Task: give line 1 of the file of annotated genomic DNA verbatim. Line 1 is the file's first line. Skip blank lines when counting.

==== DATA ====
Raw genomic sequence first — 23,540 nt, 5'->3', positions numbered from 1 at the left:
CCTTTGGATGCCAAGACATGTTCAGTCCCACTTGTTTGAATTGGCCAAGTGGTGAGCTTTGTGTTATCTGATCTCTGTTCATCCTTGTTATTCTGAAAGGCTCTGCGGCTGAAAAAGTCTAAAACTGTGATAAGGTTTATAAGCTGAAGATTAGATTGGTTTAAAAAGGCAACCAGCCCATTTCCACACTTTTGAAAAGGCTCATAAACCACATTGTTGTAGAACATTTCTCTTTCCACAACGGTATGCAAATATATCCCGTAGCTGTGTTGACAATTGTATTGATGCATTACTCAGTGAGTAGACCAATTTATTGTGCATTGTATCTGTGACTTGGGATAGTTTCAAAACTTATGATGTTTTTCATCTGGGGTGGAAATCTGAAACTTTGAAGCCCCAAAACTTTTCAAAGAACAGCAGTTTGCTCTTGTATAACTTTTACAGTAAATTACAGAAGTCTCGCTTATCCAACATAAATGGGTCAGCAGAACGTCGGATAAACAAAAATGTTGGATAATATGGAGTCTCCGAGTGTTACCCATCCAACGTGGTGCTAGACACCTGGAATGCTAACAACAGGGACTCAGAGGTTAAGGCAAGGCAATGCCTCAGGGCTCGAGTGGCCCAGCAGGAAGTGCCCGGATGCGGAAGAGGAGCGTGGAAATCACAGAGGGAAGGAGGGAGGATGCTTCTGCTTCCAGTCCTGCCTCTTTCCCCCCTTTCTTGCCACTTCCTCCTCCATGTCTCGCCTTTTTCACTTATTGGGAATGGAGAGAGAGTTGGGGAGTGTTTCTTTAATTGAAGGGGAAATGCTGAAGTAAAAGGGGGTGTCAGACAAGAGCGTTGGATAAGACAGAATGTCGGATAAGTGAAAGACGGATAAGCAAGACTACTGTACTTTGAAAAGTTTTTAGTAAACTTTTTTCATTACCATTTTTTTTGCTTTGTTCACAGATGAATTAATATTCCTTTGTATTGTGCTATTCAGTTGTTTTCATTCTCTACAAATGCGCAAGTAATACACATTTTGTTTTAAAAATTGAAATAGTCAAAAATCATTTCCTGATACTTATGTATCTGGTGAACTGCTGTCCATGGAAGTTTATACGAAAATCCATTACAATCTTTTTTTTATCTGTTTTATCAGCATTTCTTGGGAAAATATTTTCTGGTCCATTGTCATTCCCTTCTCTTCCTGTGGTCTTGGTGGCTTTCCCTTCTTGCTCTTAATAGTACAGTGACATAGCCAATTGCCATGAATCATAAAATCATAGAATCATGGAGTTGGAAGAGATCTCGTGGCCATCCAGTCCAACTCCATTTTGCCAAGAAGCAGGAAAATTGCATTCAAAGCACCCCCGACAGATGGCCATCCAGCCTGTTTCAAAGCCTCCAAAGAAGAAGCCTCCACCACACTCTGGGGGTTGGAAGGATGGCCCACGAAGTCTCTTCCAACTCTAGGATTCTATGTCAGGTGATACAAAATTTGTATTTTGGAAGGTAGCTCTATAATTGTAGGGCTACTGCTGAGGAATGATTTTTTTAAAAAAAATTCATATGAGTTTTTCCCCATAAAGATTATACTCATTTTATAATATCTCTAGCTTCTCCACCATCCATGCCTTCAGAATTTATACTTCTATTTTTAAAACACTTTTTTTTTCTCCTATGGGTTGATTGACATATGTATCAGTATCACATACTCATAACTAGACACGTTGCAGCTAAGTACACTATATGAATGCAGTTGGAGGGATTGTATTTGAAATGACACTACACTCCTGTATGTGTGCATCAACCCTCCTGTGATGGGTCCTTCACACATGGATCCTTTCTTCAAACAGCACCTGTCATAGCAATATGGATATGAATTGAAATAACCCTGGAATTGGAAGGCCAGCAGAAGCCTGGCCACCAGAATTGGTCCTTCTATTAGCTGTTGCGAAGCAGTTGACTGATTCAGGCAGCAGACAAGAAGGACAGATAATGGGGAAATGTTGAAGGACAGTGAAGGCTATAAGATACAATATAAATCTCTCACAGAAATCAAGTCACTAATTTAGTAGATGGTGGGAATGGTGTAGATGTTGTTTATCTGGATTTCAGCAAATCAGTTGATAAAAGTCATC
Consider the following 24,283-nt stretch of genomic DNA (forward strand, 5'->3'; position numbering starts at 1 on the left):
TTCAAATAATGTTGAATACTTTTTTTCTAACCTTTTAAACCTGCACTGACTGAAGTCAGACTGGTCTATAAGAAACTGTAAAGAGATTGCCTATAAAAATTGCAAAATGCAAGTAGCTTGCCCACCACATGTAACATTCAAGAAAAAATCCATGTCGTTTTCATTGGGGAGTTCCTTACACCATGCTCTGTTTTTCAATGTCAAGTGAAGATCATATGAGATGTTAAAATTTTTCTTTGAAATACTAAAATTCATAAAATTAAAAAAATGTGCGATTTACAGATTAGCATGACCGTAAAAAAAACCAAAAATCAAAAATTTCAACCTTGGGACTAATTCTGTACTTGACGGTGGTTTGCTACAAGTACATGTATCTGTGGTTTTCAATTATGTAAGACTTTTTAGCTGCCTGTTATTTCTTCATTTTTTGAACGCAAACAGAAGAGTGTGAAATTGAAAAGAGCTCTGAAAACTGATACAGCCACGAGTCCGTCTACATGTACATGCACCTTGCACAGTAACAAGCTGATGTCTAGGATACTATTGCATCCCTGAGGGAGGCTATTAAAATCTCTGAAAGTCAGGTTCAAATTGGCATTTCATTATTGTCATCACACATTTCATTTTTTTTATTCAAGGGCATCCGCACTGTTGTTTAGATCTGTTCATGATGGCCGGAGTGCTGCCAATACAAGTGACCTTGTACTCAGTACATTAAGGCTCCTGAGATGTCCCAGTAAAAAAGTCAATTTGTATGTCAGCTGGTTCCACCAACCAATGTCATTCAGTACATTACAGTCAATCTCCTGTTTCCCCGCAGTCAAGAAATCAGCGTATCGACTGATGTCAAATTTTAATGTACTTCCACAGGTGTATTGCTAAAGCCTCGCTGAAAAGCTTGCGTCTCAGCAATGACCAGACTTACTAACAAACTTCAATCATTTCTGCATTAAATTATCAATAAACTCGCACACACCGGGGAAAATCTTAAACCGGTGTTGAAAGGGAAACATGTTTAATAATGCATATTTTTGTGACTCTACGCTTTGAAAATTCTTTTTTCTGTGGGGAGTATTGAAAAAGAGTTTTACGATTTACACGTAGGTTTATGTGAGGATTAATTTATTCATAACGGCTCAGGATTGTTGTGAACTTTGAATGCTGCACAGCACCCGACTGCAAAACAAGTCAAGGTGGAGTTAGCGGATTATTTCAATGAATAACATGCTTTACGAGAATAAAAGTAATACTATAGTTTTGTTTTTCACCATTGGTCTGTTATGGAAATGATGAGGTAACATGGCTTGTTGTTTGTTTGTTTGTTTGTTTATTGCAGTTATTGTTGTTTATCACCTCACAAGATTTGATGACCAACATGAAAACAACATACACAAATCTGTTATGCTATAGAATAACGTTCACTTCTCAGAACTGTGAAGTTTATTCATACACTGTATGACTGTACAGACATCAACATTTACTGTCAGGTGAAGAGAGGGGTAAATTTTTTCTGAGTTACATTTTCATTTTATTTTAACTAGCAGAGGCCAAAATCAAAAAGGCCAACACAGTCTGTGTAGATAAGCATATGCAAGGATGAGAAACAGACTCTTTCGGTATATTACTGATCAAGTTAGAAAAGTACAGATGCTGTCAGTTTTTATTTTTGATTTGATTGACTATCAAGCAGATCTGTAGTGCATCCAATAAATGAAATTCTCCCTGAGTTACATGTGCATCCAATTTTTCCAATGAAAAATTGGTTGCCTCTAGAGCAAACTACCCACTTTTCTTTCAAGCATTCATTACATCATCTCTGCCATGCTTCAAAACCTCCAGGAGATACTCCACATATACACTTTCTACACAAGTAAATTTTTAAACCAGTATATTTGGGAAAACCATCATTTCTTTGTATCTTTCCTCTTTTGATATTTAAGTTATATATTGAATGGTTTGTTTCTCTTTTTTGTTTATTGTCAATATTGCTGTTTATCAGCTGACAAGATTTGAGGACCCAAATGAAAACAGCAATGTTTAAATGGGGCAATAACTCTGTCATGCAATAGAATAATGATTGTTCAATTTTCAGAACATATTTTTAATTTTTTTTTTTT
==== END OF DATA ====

Raw genomic sequence first — 23,540 nt, 5'->3', positions numbered from 1 at the left: